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Old 06-19-2014, 05:21 PM   #1
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1970 31' Sovereign
Gastonia , North Carolina
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First question of many

Hello and thanks to everyone that has been helping me as I lurked over the past year. My wife and I finally pulled the trigger and purchased a 1970 Sovereign. It's in rough shape but the price was too good to pass up. Most of the skin is good and it's only missing one curved window. It's been partially gutted and the floor is rotted all over so I'm expecting frame damage. I can do everything but weld so I'm curious how that'll work out.

We plan on using it as a pool/guest house with an occasional weekend away. I'm seriously considering going all 110v electric and using a generator when we do take it out (except for 12v running/brake lights). I'm used to tenting so I'm not too concerned about roughing it a little when we're away. We're in the early "use planning" stage so that's not too much of an issue yet. The frame is my big concern right now.

I do have a question though concerning the AC and roof vents. If I use a portable 110v AC I'll take the unit off the roof. While I'm at it I figured I'd remove all the vents and rivet some new panels across the whole roof. My reasoning would be to eliminate possible leaks and to have a very streamlined look. Has anyone done this? Are there any photos? Given my intended use am I missing anything that makes this a bad decision?

I look forward to your varied responses, even being scolded if I deserve it . You'll certainly be hearing more from me soon. Thanks!
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Old 06-19-2014, 05:57 PM   #2
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To each his own ... and perhaps you have thought this through sufficiently for your needs, but my gut reaction is that you will eventually regret going totally 110v AC, even if you plan to have a generator or have hookups all the time. There will undoubtedly be times when you will not have hookups and you will not be able to use a generator ... or the times of generator use will be restricted. Having both 100v AC and battery 12v DC affords you complete flexibility when complemented with propane for heating, hot water and cooking. A rig with no 12v will also probably be more difficult to sell should you decide to do that later.

As to the rooftop AC and vents. Portable ACs can be made to work but they can also add complications ... I also think getting rid of all the vents, while no doubt doable, is not a great idea...our experience has been that there are times when having the vents makes it possible to enjoying being in the Airstream even without AC ... air movement will be important to your comfort, and I can't imagine not having them.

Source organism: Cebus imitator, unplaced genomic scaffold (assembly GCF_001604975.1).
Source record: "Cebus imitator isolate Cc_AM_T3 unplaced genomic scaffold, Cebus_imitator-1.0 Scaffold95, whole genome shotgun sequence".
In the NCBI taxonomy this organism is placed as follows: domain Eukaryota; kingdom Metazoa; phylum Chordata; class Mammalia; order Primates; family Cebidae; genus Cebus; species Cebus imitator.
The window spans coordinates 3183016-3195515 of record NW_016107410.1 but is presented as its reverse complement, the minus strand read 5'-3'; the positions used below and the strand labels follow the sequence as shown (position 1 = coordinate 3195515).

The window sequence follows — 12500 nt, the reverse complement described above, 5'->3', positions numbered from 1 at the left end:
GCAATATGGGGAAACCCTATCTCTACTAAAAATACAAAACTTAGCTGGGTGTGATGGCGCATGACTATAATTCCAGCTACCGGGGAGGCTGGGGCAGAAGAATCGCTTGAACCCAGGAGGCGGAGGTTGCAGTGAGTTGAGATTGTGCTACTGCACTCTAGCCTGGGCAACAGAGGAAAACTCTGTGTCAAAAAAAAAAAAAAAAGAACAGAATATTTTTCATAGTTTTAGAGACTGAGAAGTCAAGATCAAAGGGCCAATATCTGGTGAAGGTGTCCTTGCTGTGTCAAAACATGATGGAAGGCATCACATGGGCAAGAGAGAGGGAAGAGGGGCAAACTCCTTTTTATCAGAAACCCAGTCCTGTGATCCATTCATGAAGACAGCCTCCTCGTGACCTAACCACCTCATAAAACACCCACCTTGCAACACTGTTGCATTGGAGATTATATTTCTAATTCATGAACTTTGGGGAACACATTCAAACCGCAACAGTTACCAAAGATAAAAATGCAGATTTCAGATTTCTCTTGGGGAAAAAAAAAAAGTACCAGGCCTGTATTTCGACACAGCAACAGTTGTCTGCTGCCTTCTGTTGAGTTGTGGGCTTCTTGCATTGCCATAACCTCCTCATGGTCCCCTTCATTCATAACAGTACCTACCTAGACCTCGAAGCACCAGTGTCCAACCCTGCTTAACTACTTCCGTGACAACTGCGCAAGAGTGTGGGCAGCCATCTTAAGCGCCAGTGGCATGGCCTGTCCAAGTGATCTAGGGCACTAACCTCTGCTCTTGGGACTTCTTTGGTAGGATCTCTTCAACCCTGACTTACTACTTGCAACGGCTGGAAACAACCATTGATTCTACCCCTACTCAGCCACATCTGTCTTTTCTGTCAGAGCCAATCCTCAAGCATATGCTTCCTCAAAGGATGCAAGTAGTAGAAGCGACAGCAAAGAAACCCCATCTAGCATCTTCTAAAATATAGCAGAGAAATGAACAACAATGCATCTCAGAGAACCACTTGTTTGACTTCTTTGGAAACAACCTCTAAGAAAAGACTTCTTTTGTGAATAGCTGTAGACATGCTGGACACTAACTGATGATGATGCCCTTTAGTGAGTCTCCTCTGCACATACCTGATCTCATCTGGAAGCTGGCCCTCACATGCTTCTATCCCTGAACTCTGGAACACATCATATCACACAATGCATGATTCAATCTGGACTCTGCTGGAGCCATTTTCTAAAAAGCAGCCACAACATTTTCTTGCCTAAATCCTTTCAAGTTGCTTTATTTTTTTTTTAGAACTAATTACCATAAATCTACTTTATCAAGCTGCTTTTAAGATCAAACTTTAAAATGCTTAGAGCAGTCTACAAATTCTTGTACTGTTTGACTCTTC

Hope this helps you in making your decisions.
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Old 06-19-2014, 06:39 PM   #3
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I also think you will regret it later if you leave out a 12v system. And, when you are ready to pass it on to the next owner it will be less desirable, so the sale price will be substantially lower. I think you will get your money back when you sell it 10 years from now, so think of it as an investment!

ditto: what TBRich says about the vents! If the trailer will be in the sun, you can get 20-30 degrees (or more) of heat gain in the summer.
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Old 06-19-2014, 06:49 PM   #4
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My opinion is instead of modifying an Airstream in the manner that you described. Build or buy a a tiny house for your back yard. You then can outfit it as you desire. If building codes are an issue the tiny house can be built on a trailer frame and then it will not be classified as a fixed structure or property improvement.
On the other hand, it is your Airstream to do with as you please.
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Old 06-19-2014, 07:07 PM   #5
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An Airstream makes a cool quest house!

Regarding welding - when you get to that point; most areas have mobile welders will come to your location. try the yellow pages.


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Old 06-19-2014, 09:02 PM   #6
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I think you would be better off deciding that if you want it as a pool house, make it a permanent pool house that doesnt move. All the mods you are planning for would be fine if it never moved, but if you take it on the road, then you have to make sure all the running gear (axles, frame, tires, electricals) are all there and in good order. And if it doesnt move, then the frame isnt that important, it can essentially be braced up from underneath with cinder blocks.

But if its going on the road, then I would keep it pretty much functioning as it is and you would have to fix the frame and everything else that made it so cheap in the first place. And it may end up being quite a bit more expensive after all the work is done which isnt that unusual with really cheap trailers.
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Old 06-19-2014, 09:36 PM   #7
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1970 31' Sovereign
Gastonia , North Carolina
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Yeah, you're probably all right...especially about the resale. As far as the welding goes I have someone that can do it, I just don't know what it needs yet. I've been watching it for over a year but the owner didn't want to sell. He bought it a few years ago with intentions to restore it. Don't think it's any worse than other 70's models that haven't been restored. We'll see.
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